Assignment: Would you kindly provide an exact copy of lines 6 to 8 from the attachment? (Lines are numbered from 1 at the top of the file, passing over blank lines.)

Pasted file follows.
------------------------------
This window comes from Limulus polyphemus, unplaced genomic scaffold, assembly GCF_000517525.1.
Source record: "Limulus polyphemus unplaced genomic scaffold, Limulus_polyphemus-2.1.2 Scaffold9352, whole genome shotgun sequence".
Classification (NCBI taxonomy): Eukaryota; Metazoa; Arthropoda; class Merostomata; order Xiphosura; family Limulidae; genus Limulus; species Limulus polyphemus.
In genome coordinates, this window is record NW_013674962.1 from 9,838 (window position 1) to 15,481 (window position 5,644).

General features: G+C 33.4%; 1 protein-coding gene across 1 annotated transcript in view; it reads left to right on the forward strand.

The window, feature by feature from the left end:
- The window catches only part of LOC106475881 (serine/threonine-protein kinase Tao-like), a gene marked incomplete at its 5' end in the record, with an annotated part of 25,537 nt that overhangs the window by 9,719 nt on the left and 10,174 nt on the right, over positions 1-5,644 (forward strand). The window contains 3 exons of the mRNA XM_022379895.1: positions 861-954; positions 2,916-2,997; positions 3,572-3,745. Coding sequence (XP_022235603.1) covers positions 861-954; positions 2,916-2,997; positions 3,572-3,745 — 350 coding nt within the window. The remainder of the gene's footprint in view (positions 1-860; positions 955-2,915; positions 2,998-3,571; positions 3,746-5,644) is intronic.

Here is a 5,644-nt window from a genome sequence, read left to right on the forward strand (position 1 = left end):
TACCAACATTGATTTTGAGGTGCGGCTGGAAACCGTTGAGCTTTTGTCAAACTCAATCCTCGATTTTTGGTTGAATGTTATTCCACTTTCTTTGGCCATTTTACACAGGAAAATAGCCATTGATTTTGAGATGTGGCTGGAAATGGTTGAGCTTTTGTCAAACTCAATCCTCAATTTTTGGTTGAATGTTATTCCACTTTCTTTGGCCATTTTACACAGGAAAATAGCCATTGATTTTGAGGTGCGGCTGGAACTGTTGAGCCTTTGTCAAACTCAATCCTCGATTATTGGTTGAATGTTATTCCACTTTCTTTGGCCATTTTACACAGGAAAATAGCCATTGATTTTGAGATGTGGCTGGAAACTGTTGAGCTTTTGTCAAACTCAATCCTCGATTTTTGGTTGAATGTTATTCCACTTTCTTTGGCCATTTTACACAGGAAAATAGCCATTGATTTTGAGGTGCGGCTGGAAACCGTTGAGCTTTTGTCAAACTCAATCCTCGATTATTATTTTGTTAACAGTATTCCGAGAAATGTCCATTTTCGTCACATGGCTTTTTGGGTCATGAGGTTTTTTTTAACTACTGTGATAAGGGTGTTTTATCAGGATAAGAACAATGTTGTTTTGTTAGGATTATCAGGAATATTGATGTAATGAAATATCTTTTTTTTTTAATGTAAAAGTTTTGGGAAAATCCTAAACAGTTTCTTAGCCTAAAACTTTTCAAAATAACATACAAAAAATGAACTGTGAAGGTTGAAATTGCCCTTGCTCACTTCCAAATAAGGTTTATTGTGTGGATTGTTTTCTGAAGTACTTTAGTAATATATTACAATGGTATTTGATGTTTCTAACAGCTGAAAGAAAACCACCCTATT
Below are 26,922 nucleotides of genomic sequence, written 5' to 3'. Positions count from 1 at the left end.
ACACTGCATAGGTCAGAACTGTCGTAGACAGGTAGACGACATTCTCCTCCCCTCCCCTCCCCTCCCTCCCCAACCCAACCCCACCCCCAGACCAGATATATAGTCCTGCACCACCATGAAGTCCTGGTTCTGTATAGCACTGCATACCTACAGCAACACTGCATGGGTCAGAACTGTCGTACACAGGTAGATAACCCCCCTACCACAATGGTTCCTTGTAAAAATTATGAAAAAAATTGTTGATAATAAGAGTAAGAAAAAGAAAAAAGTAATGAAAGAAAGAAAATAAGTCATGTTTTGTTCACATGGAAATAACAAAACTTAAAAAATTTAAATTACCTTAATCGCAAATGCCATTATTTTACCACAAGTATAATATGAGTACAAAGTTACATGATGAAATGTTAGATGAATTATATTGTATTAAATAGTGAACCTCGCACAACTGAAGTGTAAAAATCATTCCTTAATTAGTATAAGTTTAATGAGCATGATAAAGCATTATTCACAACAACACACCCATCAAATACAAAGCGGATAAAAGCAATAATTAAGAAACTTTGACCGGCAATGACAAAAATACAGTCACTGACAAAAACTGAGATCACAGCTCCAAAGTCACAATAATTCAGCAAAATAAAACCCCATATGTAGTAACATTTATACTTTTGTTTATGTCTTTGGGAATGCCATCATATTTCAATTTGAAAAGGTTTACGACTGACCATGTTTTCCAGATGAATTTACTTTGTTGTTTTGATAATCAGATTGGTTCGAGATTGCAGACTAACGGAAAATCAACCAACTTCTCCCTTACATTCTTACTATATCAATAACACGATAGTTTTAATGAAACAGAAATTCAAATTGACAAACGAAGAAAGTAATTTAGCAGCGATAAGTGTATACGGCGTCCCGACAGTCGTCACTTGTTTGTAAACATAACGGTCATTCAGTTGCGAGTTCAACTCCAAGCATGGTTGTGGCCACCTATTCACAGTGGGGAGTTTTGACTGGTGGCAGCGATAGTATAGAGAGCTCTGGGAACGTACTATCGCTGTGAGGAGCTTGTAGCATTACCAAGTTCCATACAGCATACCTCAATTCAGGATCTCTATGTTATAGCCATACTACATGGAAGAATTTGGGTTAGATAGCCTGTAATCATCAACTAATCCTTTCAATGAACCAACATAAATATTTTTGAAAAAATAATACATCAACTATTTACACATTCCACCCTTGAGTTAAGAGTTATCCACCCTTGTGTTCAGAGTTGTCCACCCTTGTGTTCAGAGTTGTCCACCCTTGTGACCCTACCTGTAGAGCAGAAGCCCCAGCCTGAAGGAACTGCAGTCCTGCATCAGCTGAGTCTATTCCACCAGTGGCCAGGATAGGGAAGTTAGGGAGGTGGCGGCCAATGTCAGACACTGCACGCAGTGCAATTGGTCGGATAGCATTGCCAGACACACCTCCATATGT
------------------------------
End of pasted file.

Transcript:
The window, feature by feature from the left end:
- The window catches only part of LOC106475881 (serine/threonine-protein kinase Tao-like), a gene marked incomplete at its 5' end in the record, with an annotated part of 25,537 nt that overhangs the window by 9,719 nt on the left and 10,174 nt on the right, over positions 1-5,644 (forward strand). The window contains 3 exons of the mRNA XM_022379895.1: positions 861-954; positions 2,916-2,997; positions 3,572-3,745. Coding sequence (XP_022235603.1) covers positions 861-954; positions 2,916-2,997; positions 3,572-3,745 — 350 coding nt within the window. The remainder of the gene's footprint in view (positions 1-860; positions 955-2,915; positions 2,998-3,571; positions 3,746-5,644) is intronic.

Here is a 5,644-nt window from a genome sequence, read left to right on the forward strand (position 1 = left end):